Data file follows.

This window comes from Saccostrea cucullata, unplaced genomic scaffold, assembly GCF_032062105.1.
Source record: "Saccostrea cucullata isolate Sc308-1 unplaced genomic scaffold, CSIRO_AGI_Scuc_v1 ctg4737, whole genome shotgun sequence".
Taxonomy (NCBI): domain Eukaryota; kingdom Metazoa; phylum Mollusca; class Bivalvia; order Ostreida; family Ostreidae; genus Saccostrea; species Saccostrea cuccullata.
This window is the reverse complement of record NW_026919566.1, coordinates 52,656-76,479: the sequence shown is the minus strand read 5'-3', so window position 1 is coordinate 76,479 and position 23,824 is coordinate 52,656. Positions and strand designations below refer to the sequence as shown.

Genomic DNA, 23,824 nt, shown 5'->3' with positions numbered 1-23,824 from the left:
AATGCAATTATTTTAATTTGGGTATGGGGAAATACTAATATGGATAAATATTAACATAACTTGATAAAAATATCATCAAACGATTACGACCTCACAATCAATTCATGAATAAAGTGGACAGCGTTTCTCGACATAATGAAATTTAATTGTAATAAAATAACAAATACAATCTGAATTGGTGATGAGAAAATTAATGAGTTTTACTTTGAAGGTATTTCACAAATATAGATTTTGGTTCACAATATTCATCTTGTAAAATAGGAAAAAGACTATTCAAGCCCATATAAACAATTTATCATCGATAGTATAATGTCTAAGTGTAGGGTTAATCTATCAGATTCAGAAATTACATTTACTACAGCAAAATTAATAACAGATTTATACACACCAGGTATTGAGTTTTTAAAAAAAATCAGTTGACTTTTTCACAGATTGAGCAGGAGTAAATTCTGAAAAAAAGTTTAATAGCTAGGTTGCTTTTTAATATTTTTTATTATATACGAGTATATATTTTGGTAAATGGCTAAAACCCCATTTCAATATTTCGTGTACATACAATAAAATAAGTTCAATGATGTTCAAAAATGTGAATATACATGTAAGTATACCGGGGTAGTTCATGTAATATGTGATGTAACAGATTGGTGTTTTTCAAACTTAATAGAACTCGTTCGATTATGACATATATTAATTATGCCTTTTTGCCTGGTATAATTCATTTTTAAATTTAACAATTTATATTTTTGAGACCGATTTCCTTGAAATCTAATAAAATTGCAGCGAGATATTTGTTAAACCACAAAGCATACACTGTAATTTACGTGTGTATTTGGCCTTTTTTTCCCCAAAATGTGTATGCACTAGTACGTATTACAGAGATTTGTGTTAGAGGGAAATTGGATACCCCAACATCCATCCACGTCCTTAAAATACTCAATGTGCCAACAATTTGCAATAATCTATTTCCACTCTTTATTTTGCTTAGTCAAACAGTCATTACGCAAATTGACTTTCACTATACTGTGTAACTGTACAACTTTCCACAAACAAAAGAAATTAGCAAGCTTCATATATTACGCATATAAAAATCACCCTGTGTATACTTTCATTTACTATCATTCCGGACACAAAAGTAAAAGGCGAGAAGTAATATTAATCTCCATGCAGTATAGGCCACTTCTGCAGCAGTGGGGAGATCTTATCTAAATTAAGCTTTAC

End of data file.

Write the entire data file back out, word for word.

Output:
This window comes from Saccostrea cucullata, unplaced genomic scaffold, assembly GCF_032062105.1.
Source record: "Saccostrea cucullata isolate Sc308-1 unplaced genomic scaffold, CSIRO_AGI_Scuc_v1 ctg4737, whole genome shotgun sequence".
Taxonomy (NCBI): domain Eukaryota; kingdom Metazoa; phylum Mollusca; class Bivalvia; order Ostreida; family Ostreidae; genus Saccostrea; species Saccostrea cuccullata.
This window is the reverse complement of record NW_026919566.1, coordinates 52,656-76,479: the sequence shown is the minus strand read 5'-3', so window position 1 is coordinate 76,479 and position 23,824 is coordinate 52,656. Positions and strand designations below refer to the sequence as shown.

Genomic DNA, 23,824 nt, shown 5'->3' with positions numbered 1-23,824 from the left:
AATGCAATTATTTTAATTTGGGTATGGGGAAATACTAATATGGATAAATATTAACATAACTTGATAAAAATATCATCAAACGATTACGACCTCACAATCAATTCATGAATAAAGTGGACAGCGTTTCTCGACATAATGAAATTTAATTGTAATAAAATAACAAATACAATCTGAATTGGTGATGAGAAAATTAATGAGTTTTACTTTGAAGGTATTTCACAAATATAGATTTTGGTTCACAATATTCATCTTGTAAAATAGGAAAAAGACTATTCAAGCCCATATAAACAATTTATCATCGATAGTATAATGTCTAAGTGTAGGGTTAATCTATCAGATTCAGAAATTACATTTACTACAGCAAAATTAATAACAGATTTATACACACCAGGTATTGAGTTTTTAAAAAAAATCAGTTGACTTTTTCACAGATTGAGCAGGAGTAAATTCTGAAAAAAAGTTTAATAGCTAGGTTGCTTTTTAATATTTTTTATTATATACGAGTATATATTTTGGTAAATGGCTAAAACCCCATTTCAATATTTCGTGTACATACAATAAAATAAGTTCAATGATGTTCAAAAATGTGAATATACATGTAAGTATACCGGGGTAGTTCATGTAATATGTGATGTAACAGATTGGTGTTTTTCAAACTTAATAGAACTCGTTCGATTATGACATATATTAATTATGCCTTTTTGCCTGGTATAATTCATTTTTAAATTTAACAATTTATATTTTTGAGACCGATTTCCTTGAAATCTAATAAAATTGCAGCGAGATATTTGTTAAACCACAAAGCATACACTGTAATTTACGTGTGTATTTGGCCTTTTTTTCCCCAAAATGTGTATGCACTAGTACGTATTACAGAGATTTGTGTTAGAGGGAAATTGGATACCCCAACATCCATCCACGTCCTTAAAATACTCAATGTGCCAACAATTTGCAATAATCTATTTCCACTCTTTATTTTGCTTAGTCAAACAGTCATTACGCAAATTGACTTTCACTATACTGTGTAACTGTACAACTTTCCACAAACAAAAGAAATTAGCAAGCTTCATATATTACGCATATAAAAATCACCCTGTGTATACTTTCATTTACTATCATTCCGGACACAAAAGTAAAAGGCGAGAAGTAATATTAATCTCCATGCAGTATAGGCCACTTCTGCAGCAGTGGGGAGATCTTATCTAAATTAAGCTTTAC